48 Hours to Avoid Lyme Disease After a Tick Bites You

July 05, 2017

A newly discovered Bacteria threat 

Recently, researchers from the Centers for Disease Control and Prevention (CDC) published data on newly discovered bacteria called Borrelia mayonii, which has been found to cause Lyme disease. The researchers wanted to see if these new bacteria could infect people in less time after a tick attaches than the common Borrelia burgdorferi bacteria.

With B. burgdorferi, it usually takes between 36 to 48 hours after a tick bite for a human to contract Lyme disease. The CDC researchers exposed 160 mice to ticks at the “nymph” stage of development. Ninety-one of the mice were bitten by ticks infected with B. mayonii. The mice were then tested at 24, 48, and 72 hours after the tick initially started feeding. They also tested the mice after the tick fully finished feeding, usually around four to five days after the initial bite. Lyme disease symptoms start to show at different times.

Lyme disease

Like other tick-borne diseases, the mice showed no signs of infection 24 and 48 hours after being bitten. However, the risk quickly went up from there. At 72 hours, 31 percent of the mice were infected, and after the tick finished feeding, 57 percent of the mice were infected. This is when you first see the long term effects of Lyme disease.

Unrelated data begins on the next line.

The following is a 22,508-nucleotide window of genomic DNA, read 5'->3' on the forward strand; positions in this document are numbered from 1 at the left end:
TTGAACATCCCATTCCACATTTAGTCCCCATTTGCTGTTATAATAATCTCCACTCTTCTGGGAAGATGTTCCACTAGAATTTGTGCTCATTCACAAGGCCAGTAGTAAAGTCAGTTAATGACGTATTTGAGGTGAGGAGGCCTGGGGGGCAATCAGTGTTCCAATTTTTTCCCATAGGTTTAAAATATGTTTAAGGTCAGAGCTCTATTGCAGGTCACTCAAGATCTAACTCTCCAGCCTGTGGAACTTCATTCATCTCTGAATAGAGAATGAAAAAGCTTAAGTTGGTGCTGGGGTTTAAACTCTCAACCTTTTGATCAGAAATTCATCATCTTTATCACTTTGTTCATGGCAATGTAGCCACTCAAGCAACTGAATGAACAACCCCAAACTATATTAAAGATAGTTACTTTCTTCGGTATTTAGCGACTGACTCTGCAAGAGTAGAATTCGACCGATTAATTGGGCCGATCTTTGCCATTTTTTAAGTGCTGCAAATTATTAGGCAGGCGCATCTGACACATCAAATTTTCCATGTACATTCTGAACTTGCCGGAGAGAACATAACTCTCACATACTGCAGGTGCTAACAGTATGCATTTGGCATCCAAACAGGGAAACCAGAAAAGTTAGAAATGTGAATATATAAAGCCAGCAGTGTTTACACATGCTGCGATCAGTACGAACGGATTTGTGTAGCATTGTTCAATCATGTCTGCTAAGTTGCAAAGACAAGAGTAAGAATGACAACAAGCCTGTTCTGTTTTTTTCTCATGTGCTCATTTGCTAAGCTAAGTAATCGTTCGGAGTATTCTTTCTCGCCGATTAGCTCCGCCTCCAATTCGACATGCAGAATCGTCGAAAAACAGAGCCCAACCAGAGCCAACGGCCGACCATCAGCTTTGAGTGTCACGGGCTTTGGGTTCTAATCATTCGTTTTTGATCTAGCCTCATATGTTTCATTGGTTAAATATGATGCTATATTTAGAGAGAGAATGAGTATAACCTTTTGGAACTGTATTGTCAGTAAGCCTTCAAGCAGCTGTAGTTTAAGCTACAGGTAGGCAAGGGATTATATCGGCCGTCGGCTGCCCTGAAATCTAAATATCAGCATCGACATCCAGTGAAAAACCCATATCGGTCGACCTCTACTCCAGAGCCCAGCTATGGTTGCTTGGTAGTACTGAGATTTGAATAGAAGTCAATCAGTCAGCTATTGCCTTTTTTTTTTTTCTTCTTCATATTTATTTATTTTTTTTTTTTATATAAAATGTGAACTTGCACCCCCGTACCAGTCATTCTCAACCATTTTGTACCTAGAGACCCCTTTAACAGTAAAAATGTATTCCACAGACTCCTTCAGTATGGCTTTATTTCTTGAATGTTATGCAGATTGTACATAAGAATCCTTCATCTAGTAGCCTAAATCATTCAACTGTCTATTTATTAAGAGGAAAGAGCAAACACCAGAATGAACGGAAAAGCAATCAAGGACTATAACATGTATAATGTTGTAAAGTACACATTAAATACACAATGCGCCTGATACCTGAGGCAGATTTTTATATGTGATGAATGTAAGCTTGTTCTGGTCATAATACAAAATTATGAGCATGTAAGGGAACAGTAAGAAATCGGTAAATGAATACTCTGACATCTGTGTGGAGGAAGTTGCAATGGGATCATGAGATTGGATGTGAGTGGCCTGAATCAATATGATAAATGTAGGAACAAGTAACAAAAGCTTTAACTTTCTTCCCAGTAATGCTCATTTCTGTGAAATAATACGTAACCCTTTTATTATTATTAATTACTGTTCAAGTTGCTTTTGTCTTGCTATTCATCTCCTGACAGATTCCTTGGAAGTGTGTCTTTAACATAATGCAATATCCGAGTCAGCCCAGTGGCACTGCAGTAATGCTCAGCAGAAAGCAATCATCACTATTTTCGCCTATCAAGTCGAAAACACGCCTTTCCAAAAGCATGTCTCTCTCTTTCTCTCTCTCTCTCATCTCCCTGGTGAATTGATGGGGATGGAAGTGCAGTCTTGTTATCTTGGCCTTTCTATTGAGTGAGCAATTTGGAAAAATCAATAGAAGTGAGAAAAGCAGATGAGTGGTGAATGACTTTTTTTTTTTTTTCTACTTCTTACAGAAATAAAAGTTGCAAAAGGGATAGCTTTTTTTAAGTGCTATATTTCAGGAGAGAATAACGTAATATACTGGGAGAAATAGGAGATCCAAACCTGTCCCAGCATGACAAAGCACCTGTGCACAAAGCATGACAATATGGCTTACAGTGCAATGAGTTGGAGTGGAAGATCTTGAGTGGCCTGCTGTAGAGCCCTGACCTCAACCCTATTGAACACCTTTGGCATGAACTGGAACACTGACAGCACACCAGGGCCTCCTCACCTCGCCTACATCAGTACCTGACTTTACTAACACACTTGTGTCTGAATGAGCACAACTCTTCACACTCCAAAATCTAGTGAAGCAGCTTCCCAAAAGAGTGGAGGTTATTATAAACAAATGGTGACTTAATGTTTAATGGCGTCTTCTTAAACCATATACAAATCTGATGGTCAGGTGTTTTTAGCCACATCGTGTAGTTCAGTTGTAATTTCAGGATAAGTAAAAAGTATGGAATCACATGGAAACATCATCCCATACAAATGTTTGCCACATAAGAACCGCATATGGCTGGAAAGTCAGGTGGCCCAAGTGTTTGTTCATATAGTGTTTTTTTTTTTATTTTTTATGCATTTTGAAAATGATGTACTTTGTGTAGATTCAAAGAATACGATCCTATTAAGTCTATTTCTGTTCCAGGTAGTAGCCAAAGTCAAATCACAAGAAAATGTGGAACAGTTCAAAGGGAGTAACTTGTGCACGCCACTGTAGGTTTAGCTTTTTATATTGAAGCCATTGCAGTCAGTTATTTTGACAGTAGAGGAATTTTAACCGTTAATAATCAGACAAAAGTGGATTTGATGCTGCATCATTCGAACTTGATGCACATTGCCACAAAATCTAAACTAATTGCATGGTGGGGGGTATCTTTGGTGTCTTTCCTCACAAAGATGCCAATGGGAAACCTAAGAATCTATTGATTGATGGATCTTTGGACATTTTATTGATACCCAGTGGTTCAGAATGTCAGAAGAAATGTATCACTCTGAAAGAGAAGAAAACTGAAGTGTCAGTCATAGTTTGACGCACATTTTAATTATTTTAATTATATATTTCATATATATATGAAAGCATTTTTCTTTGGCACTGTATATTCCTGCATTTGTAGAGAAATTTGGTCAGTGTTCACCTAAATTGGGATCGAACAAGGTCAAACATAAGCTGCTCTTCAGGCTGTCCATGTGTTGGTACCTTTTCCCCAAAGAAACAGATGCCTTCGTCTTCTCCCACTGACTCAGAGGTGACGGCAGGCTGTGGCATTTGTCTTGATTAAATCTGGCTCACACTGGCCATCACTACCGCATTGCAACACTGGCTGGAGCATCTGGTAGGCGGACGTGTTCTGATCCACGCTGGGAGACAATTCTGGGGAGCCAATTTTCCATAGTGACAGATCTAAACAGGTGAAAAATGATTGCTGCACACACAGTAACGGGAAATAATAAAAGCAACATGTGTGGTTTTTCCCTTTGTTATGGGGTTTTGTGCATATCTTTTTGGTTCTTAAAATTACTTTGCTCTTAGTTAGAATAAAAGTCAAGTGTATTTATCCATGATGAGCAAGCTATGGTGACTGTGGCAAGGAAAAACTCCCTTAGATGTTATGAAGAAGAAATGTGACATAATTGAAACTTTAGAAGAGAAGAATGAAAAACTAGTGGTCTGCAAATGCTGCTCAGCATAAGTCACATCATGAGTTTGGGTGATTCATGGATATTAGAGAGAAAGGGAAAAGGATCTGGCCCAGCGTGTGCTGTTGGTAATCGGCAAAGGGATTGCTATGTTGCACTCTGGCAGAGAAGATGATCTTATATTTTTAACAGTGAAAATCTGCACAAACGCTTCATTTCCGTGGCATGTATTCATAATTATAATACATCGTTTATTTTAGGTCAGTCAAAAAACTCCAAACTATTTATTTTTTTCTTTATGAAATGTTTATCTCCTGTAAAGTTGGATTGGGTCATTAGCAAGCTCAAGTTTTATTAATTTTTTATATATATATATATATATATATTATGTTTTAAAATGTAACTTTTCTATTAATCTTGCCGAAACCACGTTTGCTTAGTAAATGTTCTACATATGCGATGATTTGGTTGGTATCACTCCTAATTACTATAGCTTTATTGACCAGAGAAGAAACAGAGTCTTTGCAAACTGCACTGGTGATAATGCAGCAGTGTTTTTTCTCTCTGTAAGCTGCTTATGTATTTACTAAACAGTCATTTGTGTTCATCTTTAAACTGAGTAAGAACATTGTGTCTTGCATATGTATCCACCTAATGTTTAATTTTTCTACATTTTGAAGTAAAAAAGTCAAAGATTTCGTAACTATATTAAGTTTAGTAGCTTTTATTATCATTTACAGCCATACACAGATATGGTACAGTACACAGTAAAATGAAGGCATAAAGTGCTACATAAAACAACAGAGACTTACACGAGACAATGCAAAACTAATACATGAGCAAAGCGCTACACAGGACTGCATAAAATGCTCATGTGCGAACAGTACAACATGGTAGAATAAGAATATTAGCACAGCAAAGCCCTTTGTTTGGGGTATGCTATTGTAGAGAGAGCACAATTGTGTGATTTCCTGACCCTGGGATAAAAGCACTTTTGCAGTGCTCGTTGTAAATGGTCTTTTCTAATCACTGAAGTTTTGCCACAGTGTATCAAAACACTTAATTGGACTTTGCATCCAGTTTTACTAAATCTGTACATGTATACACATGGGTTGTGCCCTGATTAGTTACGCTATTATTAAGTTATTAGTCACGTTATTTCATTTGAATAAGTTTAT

“There is much still to discover about B. mayonii, including to clarify the geographic range of this emerging human pathogen in the U.S., to determine how commonly different life stages of the blacklegged tick are infected with B. mayonii, and to find out whether the same vertebrate animals that serve as natural reservoirs for B. burgdorferi play the same role also for B. mayonii,” said Eisen.

Early detection is key

Stephen Morse, PhD, an epidemiologist at the Columbia University Mailman School of Public Health, said that the findings were “reassuring.” 

“The general wisdom about it was even if you didn’t find the tick immediately it would take about 48 hours to contract Lyme disease”, said Morse. “This seems to be true here, too.” Morse said of the data that can now help to inform people on how to enjoy the outdoors safely.

He pointed out that in areas with high numbers of ticks, people may need to take precautions even if they just go into their own backyards. “If you’ve got a nice backyard, you can use that mosquito repellent or bug repellent,” he said. “In addition, there are obviously the usual precautions of don’t leave a lot of exposed skin, and be careful if you're climbing in the underbrush.”

Tips for staying safe

Dr. William Schaffner, an infectious disease expert at Vanderbilt University Medical Center, explained that since tick bites aren’t usually painful, it’s important to do a tick check after going outdoors to decrease the risk of Lyme disease. “If you can find them in short order and then take them off, obviously your risk of acquiring infection — even if the tick was infected — goes way down,” he told Healthline. Chronic Lyme disease symptoms are a result of a person not doing a proper tick check and ignoring the warning signs.

Schaffner said ticks tend to feed in sheltered areas such as the hairline, underarms, and groin area. Among the CDC’s recommendations is avoiding brushy areas or trails that are heavily wooded, since the ticks can quickly transfer from a leaf to a hiker. Also, bug repellant that contains at least 20 percent DEET, picaridin, or IR3535 can diminish the risk of a tick bite.

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